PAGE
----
On January 1, 2019 NASA’s New Horizons spacecraft provided humanity its first up-close look at an object from the solar system’s beginnings: the primordial Kuiper Belt object Arrokoth. But, it turns out, determining exactly how primordial Arrokoth is could be more complicated than it seems.
In new research published August 3 in the journal Icarus, planetary scientist Jordan K. Steckloff of the Planetary Science Institute and his colleagues assert Arrokoth itself still dates back billions of years to shortly after the solar system’s birth, but the researchers think its surface may be significantly younger, having received a facelift thanks to surface “breezes.” However, although their new claim is undoubtedly intriguing, at least one major Arrokoth advocate wants more information before jumping on board.
A cold, lonely existence
Located more than 4 billion miles (6.4 billion kilometers) from Earth, Arrokoth formed in a distant, extremely frigid region of the solar system, Steckloff tells Astronomy. There, the temperature hovers around –418 degrees Fahrenheit (–250 degrees Celsius), which is cold enough to freeze carbon monoxide and methane. According to Steckloff, early on, “Arrokoth [also] was sort of behind a smoke screen — the thick protoplanetary disk,” which helped keep it chilly.
But when the Sun was about 10 million years old, just a protostar still powered by gravitational contraction, it entered its T Tauri evolutionary phase. It started blowing powerful solar winds off its surface. And as the Sun’s protoplanetary disk dissipated, Arrokoth’s temperature began to rise. Frozen volatiles evaporated in a process called sublimation, with some, like carbon monoxide, boiling away more vigorously than others.
Such outgassing can change the rotation of objects like comets or asteroids, or even tear them apart. But that didn’t happen to Arrokoth. However, sublimation can also alter cometary surfaces. Unlike comets, Steckloff says, carbon monoxide, rather than water ice, was a major supervolatile on Arrokoth.
“These molecules would have been moving fast, around 100 to 200 meters per second [225 to 450 miles per hour],” he says. “The pressure of the gas at Arrokoth’s surface would be, at most, a nanobar — a billionth of the pressure at the Earth’s surface. But the surface gravity is also very low — about one ten-thousandth the gravity at the surface of the Earth. So, if you have fine dust, the [sublimating gas will] move it.”
And given 10 to 100 million years for this process to unfold, Steckloff and his colleagues think this slow carbon monoxide “breeze” would have made the kinds of changes to Arrokoth’s surface that any earthly geologist would recognize. Steckloff admits they were slow changes — but they were “significant enough to erase topographic features on length scales of about 10 to 100 meters [33 to 330 feet].”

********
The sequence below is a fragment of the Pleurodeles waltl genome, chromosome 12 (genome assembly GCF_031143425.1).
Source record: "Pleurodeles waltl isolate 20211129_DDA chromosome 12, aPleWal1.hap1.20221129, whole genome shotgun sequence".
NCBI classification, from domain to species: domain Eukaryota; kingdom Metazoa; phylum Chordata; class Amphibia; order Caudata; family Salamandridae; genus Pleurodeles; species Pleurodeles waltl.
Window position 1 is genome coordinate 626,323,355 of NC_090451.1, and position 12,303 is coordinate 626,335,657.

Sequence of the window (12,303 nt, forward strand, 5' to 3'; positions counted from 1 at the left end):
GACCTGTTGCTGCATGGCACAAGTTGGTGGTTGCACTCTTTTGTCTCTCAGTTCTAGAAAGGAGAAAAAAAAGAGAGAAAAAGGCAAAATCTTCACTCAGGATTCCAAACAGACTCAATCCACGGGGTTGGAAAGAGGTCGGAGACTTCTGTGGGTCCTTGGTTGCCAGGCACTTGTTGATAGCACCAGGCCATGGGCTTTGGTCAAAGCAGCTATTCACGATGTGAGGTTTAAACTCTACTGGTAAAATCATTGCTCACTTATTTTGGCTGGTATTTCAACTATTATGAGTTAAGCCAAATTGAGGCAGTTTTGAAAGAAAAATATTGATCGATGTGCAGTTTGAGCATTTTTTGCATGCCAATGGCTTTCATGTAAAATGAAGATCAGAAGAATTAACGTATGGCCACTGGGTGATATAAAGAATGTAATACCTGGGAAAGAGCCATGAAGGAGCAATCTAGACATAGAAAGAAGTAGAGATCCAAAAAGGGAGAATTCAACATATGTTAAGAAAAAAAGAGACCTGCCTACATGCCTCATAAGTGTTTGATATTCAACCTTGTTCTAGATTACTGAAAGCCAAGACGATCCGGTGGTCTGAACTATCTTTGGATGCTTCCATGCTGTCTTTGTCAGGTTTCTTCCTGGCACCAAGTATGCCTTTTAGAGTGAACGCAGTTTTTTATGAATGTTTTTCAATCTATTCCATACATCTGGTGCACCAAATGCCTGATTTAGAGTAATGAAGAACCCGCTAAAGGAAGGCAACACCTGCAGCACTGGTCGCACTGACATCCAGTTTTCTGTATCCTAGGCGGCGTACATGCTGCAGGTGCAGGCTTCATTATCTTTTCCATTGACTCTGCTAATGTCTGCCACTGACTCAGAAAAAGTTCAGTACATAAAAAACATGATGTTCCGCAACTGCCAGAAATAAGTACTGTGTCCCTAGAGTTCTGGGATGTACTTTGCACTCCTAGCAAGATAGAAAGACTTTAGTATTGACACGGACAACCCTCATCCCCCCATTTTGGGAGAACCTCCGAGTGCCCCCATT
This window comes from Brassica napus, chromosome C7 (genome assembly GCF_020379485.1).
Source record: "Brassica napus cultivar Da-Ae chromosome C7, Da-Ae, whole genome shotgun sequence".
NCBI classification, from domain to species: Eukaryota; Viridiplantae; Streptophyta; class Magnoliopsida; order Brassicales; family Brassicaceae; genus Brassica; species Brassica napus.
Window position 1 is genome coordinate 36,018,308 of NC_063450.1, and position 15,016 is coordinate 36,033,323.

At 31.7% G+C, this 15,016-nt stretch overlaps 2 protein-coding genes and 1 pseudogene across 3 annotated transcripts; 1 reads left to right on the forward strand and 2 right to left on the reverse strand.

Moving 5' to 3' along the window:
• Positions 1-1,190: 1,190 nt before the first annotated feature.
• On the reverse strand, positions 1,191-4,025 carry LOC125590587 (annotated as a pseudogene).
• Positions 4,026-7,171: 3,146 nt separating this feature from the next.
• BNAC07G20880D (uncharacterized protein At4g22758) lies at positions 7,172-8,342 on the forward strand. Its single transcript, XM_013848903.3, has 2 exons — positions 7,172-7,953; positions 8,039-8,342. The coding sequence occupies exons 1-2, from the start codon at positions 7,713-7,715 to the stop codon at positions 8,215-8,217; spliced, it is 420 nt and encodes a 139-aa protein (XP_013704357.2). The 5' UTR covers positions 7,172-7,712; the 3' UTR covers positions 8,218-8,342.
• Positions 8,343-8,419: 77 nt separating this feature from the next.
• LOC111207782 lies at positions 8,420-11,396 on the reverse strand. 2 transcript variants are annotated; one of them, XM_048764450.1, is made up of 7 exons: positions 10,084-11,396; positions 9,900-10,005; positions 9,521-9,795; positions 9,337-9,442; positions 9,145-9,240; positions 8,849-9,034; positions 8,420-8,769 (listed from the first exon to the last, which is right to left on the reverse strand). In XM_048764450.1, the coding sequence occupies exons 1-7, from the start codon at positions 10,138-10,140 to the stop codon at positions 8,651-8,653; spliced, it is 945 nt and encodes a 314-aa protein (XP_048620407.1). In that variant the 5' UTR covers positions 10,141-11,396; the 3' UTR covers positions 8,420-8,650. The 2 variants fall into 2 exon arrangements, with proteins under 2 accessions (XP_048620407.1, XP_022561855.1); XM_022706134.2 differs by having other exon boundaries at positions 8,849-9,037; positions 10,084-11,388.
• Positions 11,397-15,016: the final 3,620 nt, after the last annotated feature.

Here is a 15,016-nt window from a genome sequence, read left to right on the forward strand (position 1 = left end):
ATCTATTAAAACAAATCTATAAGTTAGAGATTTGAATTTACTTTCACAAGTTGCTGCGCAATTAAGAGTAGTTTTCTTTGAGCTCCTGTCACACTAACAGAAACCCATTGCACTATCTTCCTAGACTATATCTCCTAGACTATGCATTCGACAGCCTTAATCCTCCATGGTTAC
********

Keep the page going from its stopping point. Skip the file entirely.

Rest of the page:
The end result was the effective disappearance of impact craters 50 to 500 meters (165 to 1,650 feet) in diameter. “So, when we look at Arrokoth,” Steckloff says, “the shape may be primordial, but the surface might date from a later period.”
Beyond the surface
Alan Stern, principal investigator of the New Horizons mission to Pluto and Arrokoth, tells Astronomy he’s impressed by the ingenuity the researchers have shown in the paper. “I think they have a very innovative idea,” he says. However, Stern remains cautious: “I am not sure the surface telltales are likely to be as dramatic as the paper describes.”
Stern notes the “breezes” described in the paper would be only one of the processes occurring during the earliest phases of Arrokoth’s formation. “There was a slow tail to accretion, to thermal evolution, to space weathering by the radiation environment, [to] effects in the disk which was still dissipating,” he says. “All this was going on at once and at different time scales.”
He also notes a need for follow-up work to determine whether “other Kuiper Belt objects would be similarly affected, and how we would go about determining if this is, in fact, what actually happened — either with future missions to the Kuiper Belt, or by observing comet belts around T Tauri stars and looking for telltales of this kind of process.
“What remains to be seen with more detailed modeling or with these observations — either future missions or observations of stars — is to determine just how important this [surface sublimation] process really is,” he adds.
No matter what, Arrokoth still remains the most pristine relic of the solar system’s formation ever closely examined by a spacecraft. And even if cryogenic breezes altered its surface after its initial formation, it’s still about as old of a surface as we’ve ever seen up close. So, as researchers continue to pour over the data produced by New Horizons’ historic flyby, many more surprising results are sure to follow.
Joel Davis (@joeldaviswriter) is a frequent contributor to Astronomy.